Twickenham Riverside redevelopment finally entered the consultation phase this week, following years of controversy.
New images of the proposal, designed by Hopkins Architects, unveiled a pedestrianised riverside with a variety of public spaces, new businesses and residential buildings.
Leader of the Richmond Council, Gareth Roberts said: “The response we had on the consultation zoom call on Wednesday was by far the best we have had.
“People are now seeing a vision for Twickenham Riverside that they want to see delivered.”
Mick Sinclair of Richmond Cycling Campaign, which promotes economic and health benefits of walking and cycling, welcomed the progress.
He said: “The whole area will be more people friendly.”
Sinclair cited TfL research on how walking and cycling improvements could increase retail spend by up to 30% and have wider economic benefits by reducing pollution.
As a member of the Stakeholder’s Reference Group (SRG), a consultation group consisting of Twickenham organisations to ensure residents would have a say on the development of the riverside, Sinclair was invited to meet with the council about redevelopment plans.
He added: “We’ve been able to engage with them in a more meaningful manner than we were able to before.”
However, several other SRG members did not share his enthusiasm and he acknowledged how the issue of removing of the current car park has been a big struggle.
Sue Hamilton-Miller, secretary of The Twickenham Society and member of the SRG, expressed concern for businesses operating out of Eel Pie Island’s historic boatyards.
They are some of the last remaining on the Thames and rely on the current parking for deliveries and servicing.
Hamilton-Miller said: “The boatyards are crucial and must be protected.
“The council is being very reluctant to give full acknowledgement to the needs of the boatyards.”
Teresa Read, Twickenham resident and co-founder of a standup paddle-boarding club on Eel Pie Island, shared this sharp criticism.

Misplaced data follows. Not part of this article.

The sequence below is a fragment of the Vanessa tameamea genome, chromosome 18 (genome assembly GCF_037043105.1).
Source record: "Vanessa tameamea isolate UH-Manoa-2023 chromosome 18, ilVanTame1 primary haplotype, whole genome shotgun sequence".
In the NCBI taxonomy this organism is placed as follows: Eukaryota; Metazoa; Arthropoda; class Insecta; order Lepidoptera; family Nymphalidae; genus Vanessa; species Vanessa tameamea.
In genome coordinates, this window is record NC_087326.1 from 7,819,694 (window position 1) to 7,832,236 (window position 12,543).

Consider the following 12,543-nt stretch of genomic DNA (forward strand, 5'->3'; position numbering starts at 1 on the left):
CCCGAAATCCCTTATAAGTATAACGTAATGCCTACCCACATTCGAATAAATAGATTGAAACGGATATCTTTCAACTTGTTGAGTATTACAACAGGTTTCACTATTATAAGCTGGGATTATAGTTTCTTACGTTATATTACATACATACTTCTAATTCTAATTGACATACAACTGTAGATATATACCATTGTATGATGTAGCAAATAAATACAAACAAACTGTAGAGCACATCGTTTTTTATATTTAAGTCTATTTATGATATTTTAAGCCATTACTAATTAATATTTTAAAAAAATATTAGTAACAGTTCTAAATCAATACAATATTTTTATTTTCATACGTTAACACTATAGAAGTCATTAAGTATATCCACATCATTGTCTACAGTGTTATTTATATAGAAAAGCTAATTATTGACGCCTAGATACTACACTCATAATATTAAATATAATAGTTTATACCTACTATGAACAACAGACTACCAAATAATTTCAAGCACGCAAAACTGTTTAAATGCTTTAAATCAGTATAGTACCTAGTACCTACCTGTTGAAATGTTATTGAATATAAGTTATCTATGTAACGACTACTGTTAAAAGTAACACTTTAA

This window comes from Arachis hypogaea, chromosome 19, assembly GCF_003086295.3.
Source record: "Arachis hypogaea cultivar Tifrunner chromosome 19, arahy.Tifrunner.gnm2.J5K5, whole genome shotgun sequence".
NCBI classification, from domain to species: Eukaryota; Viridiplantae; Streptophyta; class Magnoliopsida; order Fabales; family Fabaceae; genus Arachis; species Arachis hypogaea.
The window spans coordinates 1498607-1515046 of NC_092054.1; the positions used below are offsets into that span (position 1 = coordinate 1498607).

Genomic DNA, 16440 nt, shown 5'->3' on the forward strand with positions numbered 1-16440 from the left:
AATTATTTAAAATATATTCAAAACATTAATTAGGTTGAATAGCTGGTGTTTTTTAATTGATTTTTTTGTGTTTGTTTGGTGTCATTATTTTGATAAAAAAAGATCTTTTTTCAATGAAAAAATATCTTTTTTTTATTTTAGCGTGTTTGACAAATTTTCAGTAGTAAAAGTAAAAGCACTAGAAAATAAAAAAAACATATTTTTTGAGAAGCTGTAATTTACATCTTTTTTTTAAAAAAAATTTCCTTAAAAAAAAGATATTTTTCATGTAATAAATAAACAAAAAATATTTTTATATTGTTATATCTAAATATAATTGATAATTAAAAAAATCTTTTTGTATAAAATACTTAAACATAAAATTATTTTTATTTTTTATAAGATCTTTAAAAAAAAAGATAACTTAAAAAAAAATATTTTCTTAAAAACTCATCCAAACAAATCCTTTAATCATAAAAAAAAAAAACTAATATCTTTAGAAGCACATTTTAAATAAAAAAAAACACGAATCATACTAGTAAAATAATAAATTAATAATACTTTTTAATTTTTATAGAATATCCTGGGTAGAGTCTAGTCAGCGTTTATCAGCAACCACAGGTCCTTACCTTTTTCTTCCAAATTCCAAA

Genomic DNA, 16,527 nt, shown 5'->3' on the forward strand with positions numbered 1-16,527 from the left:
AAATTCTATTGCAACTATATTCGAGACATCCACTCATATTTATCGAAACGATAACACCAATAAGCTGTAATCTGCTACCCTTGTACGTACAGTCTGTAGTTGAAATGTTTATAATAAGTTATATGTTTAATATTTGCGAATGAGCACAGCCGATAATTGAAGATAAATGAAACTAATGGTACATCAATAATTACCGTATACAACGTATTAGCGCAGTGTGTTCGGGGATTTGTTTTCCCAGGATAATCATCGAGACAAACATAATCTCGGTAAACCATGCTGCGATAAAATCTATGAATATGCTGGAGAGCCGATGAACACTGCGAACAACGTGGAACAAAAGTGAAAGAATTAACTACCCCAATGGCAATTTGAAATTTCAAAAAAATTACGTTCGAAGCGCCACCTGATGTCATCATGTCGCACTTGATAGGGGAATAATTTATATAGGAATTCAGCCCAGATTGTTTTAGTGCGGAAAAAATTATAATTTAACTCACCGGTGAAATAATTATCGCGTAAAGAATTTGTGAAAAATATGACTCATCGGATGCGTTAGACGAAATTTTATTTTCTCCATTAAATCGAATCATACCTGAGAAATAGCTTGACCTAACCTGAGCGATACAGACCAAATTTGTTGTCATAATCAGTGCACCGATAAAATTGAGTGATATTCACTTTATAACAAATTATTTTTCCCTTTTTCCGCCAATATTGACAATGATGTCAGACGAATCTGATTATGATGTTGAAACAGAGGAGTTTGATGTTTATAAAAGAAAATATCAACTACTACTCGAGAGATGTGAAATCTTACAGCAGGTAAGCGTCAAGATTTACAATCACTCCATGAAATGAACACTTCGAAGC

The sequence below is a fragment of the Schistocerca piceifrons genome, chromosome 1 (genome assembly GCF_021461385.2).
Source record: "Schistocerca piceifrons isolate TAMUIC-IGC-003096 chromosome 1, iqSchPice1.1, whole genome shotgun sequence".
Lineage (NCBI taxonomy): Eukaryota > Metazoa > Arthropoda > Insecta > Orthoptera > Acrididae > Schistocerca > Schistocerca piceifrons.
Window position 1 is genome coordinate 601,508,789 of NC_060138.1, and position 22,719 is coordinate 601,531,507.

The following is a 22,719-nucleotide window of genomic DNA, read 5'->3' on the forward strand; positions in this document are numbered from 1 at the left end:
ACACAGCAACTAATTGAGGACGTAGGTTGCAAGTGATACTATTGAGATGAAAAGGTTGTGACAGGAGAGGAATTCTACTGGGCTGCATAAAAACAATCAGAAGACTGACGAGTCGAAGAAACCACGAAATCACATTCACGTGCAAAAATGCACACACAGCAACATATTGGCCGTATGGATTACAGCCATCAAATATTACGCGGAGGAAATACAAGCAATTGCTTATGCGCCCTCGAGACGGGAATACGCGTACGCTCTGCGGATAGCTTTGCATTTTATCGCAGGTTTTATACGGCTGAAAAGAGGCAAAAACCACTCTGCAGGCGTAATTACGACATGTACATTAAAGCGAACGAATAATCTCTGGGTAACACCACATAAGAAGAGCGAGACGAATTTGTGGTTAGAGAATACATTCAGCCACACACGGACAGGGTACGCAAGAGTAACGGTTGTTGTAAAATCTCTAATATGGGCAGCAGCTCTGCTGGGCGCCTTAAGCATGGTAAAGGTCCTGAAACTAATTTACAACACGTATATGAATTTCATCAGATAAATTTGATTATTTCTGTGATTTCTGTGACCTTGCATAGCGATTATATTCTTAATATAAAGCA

Read said: “This council has not put the boathouses in their plan, what they’ve got is a small storage area, which is absolutely useless.
“The boathouse has sort of gone left by the wayside, completely ignored.”
Cllr Roberts said: “We have made sure that as part of redevelopment we include a loading bay directly adjacent to the bridge to enable servicemen tradespersons to be able to come and service businesses and residents on the island.”
The council is looking into creating a secondary parking zone near the riverside for Eel Pie Island residents and businesses.
The inclusion of a pub in the new designs has also been a point of contention.
Read said: “We don’t need another pub and it’s going to be near a children’s playground.”
Cllr Roberts responded: “The idea that pubs shouldn’t be attracting family audiences is a narrow and retrograde view to take.”
Due to lockdown, a question has also been raised on accessible online consultations will be for residents without computers.
Hamilton-Miller argued: “The consultation is only for people who have got computers, a lot of our members don’t have computers so I write to them and pop letters through their doors if they’re not too far away.
“The council is not bothering with them.”
Cllr Roberts disputed the claim.
He said: “If people want to call the civic centre main switchboard and give their details, we will post out copies of consultation documents and the questionnaire to look at them in the comfort of their own homes.
“If anybody knows somebody who’s in that situation, please do encourage them to get in touch.”
Featured Image Credit: Richmond Council